For people of a certain age (and actually that’s probably any age over 22) change is uncomfortable. Many of us have established patterns in our local manifestation of church which could almost be classed as tribal traditions. It’s how we like to do things, and I’m not knocking that – I’ve been part of it for more than 60 years. In the past few days and weeks the world has changed, these are no longer things we do, they’re things we did.
Rather than lament what was, or even to simply seek to replicate it using technological means, I’d like to suggest that local church leaderships should grasp the opportunity to lay aside some tribal tradition, and to seek to find ways to be the church our Lord wants us to be, a united body under Him as head.
In the natural scramble to organise how we replace the things we can no longer do as a face to face activity, let’s give some thought to who the we is. For example, whilst our town would normally have a broadly evangelical service of worship organised in 15 different places every Sunday morning, is there any reason why we should not, unshackled from the constraint of buildings, meet together in a single virtual space? The bonus of this radical? move is that the technical arrangements can be made by those who are technically capable, and have the musical gifting to lead worship in the cloud – what a foretaste of glory divine that would be.
Other posts on this site will no doubt plot, for the uninitiated, the precise technological means by which we can do these things (for a head start just consult the 12 to 17 year olds in your circles), but I want to encourage you to lift up your heads to grasp a vision of the opportunities God has laid before us at this time. We are always concerned that no one has time in this day and age to study the word; pastoral care is often left to the few who can spare the time; the house bound, whether by age, infirmity or infant care, cannot easily join in; seekers can find it difficult to ‘infiltrate’ our cosy face to face meetings, or are scared off when they turn up to a room of less that two dozen earnest worshippers. Well we’re all experiencing the same conditions now – the slate is clean and we have a great opportunity to start afresh with activities which enable us to be church in a way which is relevant to the needs of the day.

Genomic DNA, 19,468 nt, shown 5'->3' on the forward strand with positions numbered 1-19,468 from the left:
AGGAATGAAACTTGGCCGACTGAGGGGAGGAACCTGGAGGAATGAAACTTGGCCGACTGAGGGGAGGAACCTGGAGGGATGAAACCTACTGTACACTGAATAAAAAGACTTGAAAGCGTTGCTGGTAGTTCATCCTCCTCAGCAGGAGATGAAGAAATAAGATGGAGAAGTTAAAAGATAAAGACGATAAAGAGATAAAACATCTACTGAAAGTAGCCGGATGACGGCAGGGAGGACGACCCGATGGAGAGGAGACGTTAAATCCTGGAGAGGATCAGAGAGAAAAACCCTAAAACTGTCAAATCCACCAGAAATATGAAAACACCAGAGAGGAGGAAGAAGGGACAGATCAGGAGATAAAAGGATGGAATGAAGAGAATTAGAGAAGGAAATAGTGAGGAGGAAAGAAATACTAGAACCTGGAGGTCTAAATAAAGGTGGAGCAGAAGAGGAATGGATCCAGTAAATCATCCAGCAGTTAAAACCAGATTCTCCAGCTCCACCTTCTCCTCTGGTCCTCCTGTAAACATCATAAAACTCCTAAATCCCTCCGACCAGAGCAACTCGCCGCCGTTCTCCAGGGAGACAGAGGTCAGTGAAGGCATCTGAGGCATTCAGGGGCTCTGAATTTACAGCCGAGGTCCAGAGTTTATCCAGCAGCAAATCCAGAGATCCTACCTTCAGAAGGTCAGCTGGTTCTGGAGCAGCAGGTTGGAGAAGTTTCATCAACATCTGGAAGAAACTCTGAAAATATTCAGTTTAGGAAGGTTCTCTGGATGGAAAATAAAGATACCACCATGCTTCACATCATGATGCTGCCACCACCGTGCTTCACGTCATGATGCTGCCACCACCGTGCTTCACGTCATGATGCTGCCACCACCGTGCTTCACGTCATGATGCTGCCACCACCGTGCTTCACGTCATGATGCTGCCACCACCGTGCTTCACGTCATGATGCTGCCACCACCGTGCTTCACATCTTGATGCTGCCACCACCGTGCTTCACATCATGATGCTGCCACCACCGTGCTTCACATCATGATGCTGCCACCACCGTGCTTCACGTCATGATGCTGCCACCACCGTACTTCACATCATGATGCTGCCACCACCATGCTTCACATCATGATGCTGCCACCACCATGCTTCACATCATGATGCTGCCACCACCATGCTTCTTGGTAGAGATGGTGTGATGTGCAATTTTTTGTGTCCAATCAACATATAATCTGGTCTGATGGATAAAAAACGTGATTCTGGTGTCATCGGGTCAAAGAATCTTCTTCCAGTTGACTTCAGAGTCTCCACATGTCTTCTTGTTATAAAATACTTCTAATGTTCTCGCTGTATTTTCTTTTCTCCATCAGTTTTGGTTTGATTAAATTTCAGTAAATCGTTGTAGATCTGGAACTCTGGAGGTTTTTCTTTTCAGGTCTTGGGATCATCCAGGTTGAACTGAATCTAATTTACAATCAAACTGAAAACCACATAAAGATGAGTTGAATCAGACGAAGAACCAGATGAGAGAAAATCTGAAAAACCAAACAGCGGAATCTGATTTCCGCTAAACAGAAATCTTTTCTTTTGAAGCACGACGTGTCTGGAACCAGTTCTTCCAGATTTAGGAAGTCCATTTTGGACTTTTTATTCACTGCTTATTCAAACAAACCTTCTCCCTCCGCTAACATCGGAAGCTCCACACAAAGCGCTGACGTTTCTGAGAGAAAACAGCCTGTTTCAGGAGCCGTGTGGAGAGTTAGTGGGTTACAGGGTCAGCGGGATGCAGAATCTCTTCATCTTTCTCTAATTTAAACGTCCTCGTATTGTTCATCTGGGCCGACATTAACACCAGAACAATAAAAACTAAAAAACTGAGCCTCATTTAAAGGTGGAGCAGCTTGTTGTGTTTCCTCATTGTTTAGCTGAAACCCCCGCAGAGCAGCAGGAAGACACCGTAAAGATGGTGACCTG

As another example, for many of us the prayer and bible study meeting is a weekly affair, and has been for as long as we can remember – hands up those for whom it’s Thursday evening at 8pm. On Thursday our fellowship gathered at 8pm in a virtual room – it was the biggest prayer gathering we’ve had for 20 years (more about how we did it in another post), and one of the questions we asked ourselves is whether we go on with a single 1½ hour gathering each week, or whether, freed from the need to physically travel in order to gather, we arrange a completely new pattern for prayer – daily, at different times and for different periods, in sub-groups, by pair or triplet using smart phone technology (again, there’ll be other posts). We’re really excited that the prayer life of our fellowship, the engine room of the individual parts of His body, can be revolutionised.
Our town church leaders are currently continuing to meet weekly (in a large hall and observing safe protocols). This week we were reminded that in Christ we are called to be overcomers, and not undergoers. Standing on the Rock of our Salvation, whom shall we fear. Let’s grasp these opportunities in both, well washed, hands to the praise of His glory and the extension of His kingdom.
Do respond to this post, or post your own contributions to firstname.lastname@example.org, and we’ll ensure they get posted quickly, so as to be of as much help and support to others as possible.
Neil Walker is semi-retired and is an Elder in a small, fairly traditional, assembly